Diffusion and cell membranes

HideShow resource information
Why is transport across membranes vital to cells?
1. To obtain glucose 2.To remove carbon dioxide 3.To obtain oxygen 4.To secret urea 5.secrete hormones 5.maintain water potential 6.Maintain concentration gradients for certain ions
1 of 30
Give an example of a cell which secrets hormones
The pituitary gland-secrets ADH. The Pancreas-secrets pancreatic juice. The salivary glands- secrete saliva (contains amylase.
2 of 30
What is the function of glycoprotiens?
Glycoprotiens-hormone recognition - Cell to cell recoginition
3 of 30
Give an example of hormone recoginiton
Glycoprotiens and glycolipids on the surface of cardiac muscle cells bind specificly to adrenaline which makes the heart beat faster.
4 of 30
What is cell to cell recognition?
Glycoprotiens and glycolipids on the surface of cells allow the body to discriminate between self cells and foregin cells.
5 of 30
Give some example of 'foregin cells'
Pathogens-e.g. bacteria. Cells of a transplant organ. Cells of a blood transfusion
6 of 30
What are the two different types of transport proteins?
Carrier protiens. Channel protiens.
7 of 30
Exaplain more on Channel protiens
They are intrinsic, they have a hydrophillic pore/channel filled with water and lined by polar R groups. Fucntion=facilitaed diffusion. They are also specific to a certain ion.
8 of 30
What does intrinsic mean?
Span the whole phospholipid bilayer
9 of 30
Exalain more about Carrier protiens
Extrisic. Have a binding site specific for a certain molecule. When that molecule binds the carrier protien changes shape (undergoes a conformational change) and shuttles the molecule or ion across.
10 of 30
What does extrinsic mean?
Only go through a section of the phospholipid bilayer
11 of 30
What does the phospholipid bilayer do?
Forms a barrier. The hydrophobic region created by the fatty acid tails prevents polar molecules and large protiens from crossing the membrane.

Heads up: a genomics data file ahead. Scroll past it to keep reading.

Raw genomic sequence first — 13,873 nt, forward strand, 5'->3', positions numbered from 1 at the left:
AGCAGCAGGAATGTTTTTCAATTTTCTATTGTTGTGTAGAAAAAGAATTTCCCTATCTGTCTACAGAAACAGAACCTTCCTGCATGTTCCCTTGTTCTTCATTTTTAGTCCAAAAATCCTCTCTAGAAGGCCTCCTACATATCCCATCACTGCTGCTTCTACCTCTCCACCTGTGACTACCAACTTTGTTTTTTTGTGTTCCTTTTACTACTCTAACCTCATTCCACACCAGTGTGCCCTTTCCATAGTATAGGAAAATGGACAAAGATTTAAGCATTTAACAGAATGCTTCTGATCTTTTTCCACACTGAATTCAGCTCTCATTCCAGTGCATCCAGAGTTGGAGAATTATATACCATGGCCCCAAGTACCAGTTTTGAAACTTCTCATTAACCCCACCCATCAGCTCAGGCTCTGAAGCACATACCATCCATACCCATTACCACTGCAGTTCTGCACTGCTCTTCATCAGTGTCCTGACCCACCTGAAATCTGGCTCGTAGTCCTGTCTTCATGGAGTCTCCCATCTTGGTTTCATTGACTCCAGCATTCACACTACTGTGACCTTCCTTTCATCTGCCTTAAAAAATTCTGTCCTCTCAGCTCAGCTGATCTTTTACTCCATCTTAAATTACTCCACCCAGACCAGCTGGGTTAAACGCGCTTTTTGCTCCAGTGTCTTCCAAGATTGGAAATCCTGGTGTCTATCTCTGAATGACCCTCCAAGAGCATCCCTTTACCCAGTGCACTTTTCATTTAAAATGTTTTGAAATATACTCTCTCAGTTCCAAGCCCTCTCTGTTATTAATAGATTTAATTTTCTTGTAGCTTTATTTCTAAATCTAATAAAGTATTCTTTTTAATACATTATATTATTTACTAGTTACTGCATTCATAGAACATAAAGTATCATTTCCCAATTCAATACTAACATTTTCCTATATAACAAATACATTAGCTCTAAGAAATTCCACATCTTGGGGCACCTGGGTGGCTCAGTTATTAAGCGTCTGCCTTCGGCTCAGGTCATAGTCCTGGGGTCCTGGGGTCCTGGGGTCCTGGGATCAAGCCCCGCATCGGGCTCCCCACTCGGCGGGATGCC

12 of 30
What is the role of cholesterol in the phospholipid bilayer?
It affects the fluidity. More cholesterol=more fluid.
13 of 30
What are the four different types of diffusion?
Osmosis, diffusion, facilitated diffusion, active transport
14 of 30
Are they active or passive? What is the difference?
Osmosis-active, diffusion-passive, facilitated diffusion-passive, active transport-active. Active-requires ATP energy. Passive-Does not require ATP energy.
15 of 30
What factors affect the rate of diffusion?
Concentration gradient, size of the particles, thickness of the membrane, surface area, the distance between the two regions, temprature, lipid solubility, number of protiens in the membrane.
16 of 30
How does concentraion gradient affect the rate of diffusion?
The greater the difference in the concentraion of a substance in two areas the faster the rate of diffusion
17 of 30
How does the size of particles affect the rate of diffusion?
Small particles ten to diffuse faster than large particles
18 of 30
How does the thickness of the membrane affect the rate of diffusion?
Diffusion takes place more quickly through thin membranes as there is is a shorter distance to diffuse across
19 of 30
How does the surface area of the cell membrane affect the rate of diffusion?
Larger surface area= quicker diffusion
20 of 30
How does the distance between 2 regions affect the rate of diffusion?
The shorter the distance the faster the rate.
21 of 30
How does temperature affect the rate of diffusion?
An increase in temprature increase the rate of diffusion because the particles will have greater kinetic energy, and so can move across faster.
22 of 30
How does lipid solubility affect the rate of diffusion?
The more lipid oluble a substance is the greater the rate of diffusion.
23 of 30
How does the number of rotiens in the membrane affect the rate of diffusion?
The more transport protiens there are in the membreane the greater the rate of facilitated diffusion.
24 of 30
What is bulk transport?
An active process. The transport of large particles of solids or liquids across membranes in vesicles. If liquids then smaller vesicles. Solids e.g. protiens or bacteria.
25 of 30
How does the plasma membrane stay the same size?
Portions of the plasma membrane are continuosly added and removed.
26 of 30
What are the two different types of endocytosis?
Pinocytosis-Liquids. Phagolytosis-solids.
27 of 30
What happens in endocytosis?
The plasma membraneinvaginates around the substance and froms a vesicle which pinches off.
28 of 30
What happens in Exocytosis?
Used to secret substances. Vesicle igrates towards the plasma membrane releasing its conten outside the cell.
29 of 30
What is the name of the model of the plama membrane we look at? why?
The fluid mosaic model. Fluid-The phospholipids move around. Mosaic-The protien molecules are randomly arrange in the phospholipid bilayer
30 of 30

Other cards in this set

Card 2

Front

Give an example of a cell which secrets hormones

Back

The pituitary gland-secrets ADH. The Pancreas-secrets pancreatic juice. The salivary glands- secrete saliva (contains amylase.

Card 3

Front

What is the function of glycoprotiens?

Back

Preview of the front of card 3

Card 4

Front

Give an example of hormone recoginiton

Back

Preview of the front of card 4

Card 5

Front

What is cell to cell recognition?

Back

Preview of the front of card 5
View more cards

Comments

No comments have yet been made

Similar Human Biology resources:

See all Human Biology resources »See all Cellular processes and structure resources »